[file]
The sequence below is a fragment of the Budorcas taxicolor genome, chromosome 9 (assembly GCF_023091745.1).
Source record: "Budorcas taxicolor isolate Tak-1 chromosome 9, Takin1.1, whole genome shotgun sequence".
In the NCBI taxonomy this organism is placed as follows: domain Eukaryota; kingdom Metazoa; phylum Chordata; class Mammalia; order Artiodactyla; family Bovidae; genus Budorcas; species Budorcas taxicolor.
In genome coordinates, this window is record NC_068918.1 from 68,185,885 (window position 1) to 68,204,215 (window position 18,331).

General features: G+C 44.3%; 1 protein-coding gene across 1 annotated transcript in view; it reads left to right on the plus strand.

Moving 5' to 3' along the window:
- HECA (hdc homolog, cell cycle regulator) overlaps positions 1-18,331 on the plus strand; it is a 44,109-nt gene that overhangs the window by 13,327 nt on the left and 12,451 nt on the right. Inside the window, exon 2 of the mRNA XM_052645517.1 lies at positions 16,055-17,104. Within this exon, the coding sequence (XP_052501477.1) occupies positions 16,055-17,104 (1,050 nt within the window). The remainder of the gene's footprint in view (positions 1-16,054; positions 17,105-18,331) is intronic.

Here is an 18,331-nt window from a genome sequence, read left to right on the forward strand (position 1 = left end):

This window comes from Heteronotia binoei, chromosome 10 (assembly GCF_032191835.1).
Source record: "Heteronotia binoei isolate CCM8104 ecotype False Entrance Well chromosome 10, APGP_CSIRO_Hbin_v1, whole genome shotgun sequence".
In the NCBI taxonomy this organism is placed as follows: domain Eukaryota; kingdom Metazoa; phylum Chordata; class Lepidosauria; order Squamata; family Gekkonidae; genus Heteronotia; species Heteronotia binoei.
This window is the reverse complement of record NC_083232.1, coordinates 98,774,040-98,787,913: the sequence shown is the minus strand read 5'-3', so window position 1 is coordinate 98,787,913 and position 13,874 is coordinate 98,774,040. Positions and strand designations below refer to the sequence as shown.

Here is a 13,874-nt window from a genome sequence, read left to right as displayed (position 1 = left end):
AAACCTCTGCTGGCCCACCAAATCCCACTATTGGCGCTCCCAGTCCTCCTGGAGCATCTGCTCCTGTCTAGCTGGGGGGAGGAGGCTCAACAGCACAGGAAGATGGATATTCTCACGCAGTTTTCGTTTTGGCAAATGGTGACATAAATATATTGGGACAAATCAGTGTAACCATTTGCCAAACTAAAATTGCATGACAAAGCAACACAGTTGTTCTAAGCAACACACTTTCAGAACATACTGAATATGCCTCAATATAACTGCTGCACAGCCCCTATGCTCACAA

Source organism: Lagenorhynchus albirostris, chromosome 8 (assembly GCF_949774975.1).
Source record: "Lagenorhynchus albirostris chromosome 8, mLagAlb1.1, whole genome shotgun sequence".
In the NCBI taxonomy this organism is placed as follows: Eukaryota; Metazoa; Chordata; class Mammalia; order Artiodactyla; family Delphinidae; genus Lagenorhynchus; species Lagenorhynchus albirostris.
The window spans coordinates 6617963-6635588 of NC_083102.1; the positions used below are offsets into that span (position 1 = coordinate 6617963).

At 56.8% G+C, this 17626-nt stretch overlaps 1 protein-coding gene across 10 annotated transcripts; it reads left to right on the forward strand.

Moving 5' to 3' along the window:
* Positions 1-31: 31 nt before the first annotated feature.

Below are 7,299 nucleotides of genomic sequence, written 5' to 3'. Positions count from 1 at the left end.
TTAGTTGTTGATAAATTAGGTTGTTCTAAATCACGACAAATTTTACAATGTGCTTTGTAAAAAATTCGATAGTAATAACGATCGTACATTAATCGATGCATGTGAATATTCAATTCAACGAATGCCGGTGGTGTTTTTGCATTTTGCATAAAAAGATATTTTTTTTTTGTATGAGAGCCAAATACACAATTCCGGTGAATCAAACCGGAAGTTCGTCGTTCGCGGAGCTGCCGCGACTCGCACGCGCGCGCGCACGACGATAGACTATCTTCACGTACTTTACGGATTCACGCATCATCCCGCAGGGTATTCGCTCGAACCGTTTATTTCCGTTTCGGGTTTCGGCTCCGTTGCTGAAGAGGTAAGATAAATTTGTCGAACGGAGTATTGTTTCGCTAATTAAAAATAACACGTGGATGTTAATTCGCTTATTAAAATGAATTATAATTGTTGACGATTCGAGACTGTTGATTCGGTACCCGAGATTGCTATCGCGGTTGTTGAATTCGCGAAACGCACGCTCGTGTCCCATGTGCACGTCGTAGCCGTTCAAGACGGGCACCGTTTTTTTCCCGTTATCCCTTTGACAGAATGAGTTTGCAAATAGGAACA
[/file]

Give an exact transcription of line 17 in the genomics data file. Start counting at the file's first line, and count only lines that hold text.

In the NCBI taxonomy this organism is placed as follows: Eukaryota; Metazoa; Chordata; class Mammalia; order Artiodactyla; family Delphinidae; genus Lagenorhynchus; species Lagenorhynchus albirostris.